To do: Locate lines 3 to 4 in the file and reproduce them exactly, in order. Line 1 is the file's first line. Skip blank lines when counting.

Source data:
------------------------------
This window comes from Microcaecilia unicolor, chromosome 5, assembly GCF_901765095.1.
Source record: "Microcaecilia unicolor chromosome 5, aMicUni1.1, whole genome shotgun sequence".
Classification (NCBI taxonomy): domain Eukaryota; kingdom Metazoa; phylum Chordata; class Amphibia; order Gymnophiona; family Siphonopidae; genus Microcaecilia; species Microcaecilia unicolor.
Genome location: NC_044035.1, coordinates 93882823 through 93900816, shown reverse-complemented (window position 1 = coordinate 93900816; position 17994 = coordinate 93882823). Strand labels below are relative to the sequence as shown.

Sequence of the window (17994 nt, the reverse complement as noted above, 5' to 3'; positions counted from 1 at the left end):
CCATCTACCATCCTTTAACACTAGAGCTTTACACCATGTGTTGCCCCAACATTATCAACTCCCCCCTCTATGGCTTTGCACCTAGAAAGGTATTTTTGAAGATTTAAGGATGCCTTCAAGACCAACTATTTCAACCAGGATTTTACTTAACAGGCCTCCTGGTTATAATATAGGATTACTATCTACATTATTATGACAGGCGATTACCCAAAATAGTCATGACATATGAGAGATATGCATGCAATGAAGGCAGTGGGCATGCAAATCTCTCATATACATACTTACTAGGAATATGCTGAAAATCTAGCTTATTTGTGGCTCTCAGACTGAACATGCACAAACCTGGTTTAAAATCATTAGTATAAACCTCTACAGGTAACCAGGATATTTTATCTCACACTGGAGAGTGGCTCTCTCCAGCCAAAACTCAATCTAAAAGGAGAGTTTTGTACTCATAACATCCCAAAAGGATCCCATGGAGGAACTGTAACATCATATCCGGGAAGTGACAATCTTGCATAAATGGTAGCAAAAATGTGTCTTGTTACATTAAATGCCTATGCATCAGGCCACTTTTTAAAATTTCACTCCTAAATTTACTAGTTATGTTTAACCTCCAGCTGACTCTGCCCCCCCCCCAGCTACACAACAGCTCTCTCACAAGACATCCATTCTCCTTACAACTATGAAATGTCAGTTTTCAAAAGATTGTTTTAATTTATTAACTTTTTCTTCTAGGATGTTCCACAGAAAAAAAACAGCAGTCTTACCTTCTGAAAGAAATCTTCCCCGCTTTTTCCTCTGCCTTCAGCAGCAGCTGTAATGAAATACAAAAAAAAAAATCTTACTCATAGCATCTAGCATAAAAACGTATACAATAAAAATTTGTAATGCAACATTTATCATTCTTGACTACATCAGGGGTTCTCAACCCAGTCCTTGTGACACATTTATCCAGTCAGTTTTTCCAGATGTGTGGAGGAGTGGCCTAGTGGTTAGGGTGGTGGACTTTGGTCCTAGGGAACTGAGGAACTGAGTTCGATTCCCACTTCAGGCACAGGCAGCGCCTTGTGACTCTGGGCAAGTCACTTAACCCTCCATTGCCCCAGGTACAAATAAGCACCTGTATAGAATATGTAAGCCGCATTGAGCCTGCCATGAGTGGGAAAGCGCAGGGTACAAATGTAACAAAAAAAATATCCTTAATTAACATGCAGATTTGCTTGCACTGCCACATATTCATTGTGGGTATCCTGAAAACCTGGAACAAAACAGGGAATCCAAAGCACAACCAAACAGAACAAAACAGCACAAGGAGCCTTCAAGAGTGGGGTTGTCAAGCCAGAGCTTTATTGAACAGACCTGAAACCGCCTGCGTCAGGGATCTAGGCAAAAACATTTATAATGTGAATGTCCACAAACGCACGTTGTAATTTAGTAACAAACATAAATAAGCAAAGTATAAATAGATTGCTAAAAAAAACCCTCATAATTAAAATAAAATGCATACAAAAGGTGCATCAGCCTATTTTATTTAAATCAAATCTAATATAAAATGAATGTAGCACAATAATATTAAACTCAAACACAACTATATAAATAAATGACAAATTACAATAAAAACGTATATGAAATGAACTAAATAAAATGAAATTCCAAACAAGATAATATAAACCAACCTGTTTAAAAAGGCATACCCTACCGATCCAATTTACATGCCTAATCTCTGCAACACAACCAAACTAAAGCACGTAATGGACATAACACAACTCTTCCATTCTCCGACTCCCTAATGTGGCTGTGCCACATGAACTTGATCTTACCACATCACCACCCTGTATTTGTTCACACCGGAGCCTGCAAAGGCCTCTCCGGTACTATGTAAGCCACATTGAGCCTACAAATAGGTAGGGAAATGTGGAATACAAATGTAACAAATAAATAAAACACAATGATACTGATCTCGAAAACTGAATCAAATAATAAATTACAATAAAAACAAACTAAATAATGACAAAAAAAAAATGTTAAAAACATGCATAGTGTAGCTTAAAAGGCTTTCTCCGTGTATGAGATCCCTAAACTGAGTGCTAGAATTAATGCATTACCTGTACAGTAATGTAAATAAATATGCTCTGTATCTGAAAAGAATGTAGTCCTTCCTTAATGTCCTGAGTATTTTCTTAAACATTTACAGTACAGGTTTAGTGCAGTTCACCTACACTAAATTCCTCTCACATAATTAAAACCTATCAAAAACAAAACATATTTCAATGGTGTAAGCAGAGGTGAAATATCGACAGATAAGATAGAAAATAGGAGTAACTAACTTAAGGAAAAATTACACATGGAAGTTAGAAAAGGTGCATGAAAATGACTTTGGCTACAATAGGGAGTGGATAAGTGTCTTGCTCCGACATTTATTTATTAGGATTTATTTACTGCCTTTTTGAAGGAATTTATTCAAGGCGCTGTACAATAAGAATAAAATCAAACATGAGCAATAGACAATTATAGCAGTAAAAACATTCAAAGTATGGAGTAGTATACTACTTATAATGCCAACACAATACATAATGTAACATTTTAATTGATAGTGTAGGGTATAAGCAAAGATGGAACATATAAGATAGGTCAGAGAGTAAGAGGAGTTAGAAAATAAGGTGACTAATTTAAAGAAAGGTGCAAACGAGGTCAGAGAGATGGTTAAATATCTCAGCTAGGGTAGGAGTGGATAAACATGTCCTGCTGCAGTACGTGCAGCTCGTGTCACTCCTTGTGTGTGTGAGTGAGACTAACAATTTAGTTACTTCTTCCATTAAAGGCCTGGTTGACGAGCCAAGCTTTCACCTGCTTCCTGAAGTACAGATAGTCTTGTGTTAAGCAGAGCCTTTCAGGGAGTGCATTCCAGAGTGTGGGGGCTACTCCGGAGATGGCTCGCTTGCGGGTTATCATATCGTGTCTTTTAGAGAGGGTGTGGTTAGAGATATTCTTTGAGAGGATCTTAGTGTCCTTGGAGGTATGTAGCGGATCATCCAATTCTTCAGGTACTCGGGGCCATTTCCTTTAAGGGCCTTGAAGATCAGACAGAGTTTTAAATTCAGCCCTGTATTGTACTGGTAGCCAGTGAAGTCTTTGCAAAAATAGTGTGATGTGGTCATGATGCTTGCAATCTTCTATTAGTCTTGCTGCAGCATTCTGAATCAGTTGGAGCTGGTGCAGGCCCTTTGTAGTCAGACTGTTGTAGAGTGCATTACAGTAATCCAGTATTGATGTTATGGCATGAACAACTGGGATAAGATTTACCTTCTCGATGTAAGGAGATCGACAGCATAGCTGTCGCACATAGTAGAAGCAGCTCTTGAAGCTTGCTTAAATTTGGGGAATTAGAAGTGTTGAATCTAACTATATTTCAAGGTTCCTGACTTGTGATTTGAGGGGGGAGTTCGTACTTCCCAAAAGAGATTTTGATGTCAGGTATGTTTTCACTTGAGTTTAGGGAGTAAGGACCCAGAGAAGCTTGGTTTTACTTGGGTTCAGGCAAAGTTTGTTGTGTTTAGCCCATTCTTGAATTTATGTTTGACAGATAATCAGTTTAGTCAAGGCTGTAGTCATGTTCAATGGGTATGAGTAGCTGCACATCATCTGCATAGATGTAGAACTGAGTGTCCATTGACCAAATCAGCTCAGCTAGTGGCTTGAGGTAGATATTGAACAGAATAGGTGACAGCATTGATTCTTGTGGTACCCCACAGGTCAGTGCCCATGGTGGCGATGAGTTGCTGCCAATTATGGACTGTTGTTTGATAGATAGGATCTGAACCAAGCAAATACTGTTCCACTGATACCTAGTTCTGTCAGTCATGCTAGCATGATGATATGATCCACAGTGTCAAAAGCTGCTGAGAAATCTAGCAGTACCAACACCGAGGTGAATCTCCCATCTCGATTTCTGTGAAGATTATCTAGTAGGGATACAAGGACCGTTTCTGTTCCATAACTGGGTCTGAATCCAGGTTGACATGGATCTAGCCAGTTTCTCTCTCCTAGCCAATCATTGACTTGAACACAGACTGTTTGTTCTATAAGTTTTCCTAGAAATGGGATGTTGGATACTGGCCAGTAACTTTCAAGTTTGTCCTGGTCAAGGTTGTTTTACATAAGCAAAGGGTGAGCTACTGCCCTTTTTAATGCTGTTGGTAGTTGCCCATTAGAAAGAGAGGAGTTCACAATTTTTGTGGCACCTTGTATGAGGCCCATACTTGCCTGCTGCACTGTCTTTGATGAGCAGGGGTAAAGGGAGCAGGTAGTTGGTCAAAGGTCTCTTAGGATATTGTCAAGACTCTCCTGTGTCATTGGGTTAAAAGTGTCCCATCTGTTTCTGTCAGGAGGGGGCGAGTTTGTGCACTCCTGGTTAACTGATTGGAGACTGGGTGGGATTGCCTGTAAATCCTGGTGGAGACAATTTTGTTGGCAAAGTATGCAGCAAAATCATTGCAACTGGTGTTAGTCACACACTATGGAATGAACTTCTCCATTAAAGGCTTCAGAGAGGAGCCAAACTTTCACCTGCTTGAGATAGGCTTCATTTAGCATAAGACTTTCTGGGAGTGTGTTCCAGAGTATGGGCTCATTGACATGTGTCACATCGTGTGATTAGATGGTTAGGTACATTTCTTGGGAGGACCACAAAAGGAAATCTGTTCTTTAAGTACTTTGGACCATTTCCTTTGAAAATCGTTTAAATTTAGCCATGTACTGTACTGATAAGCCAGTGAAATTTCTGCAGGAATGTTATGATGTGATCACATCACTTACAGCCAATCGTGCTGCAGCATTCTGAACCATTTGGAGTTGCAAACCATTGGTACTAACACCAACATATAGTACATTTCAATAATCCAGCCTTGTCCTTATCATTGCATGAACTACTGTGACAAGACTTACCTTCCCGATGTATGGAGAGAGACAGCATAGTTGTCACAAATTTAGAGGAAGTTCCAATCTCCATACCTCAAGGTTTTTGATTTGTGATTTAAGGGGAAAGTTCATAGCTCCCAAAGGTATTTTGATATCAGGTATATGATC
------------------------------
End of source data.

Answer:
Classification (NCBI taxonomy): domain Eukaryota; kingdom Metazoa; phylum Chordata; class Amphibia; order Gymnophiona; family Siphonopidae; genus Microcaecilia; species Microcaecilia unicolor.
Genome location: NC_044035.1, coordinates 93882823 through 93900816, shown reverse-complemented (window position 1 = coordinate 93900816; position 17994 = coordinate 93882823). Strand labels below are relative to the sequence as shown.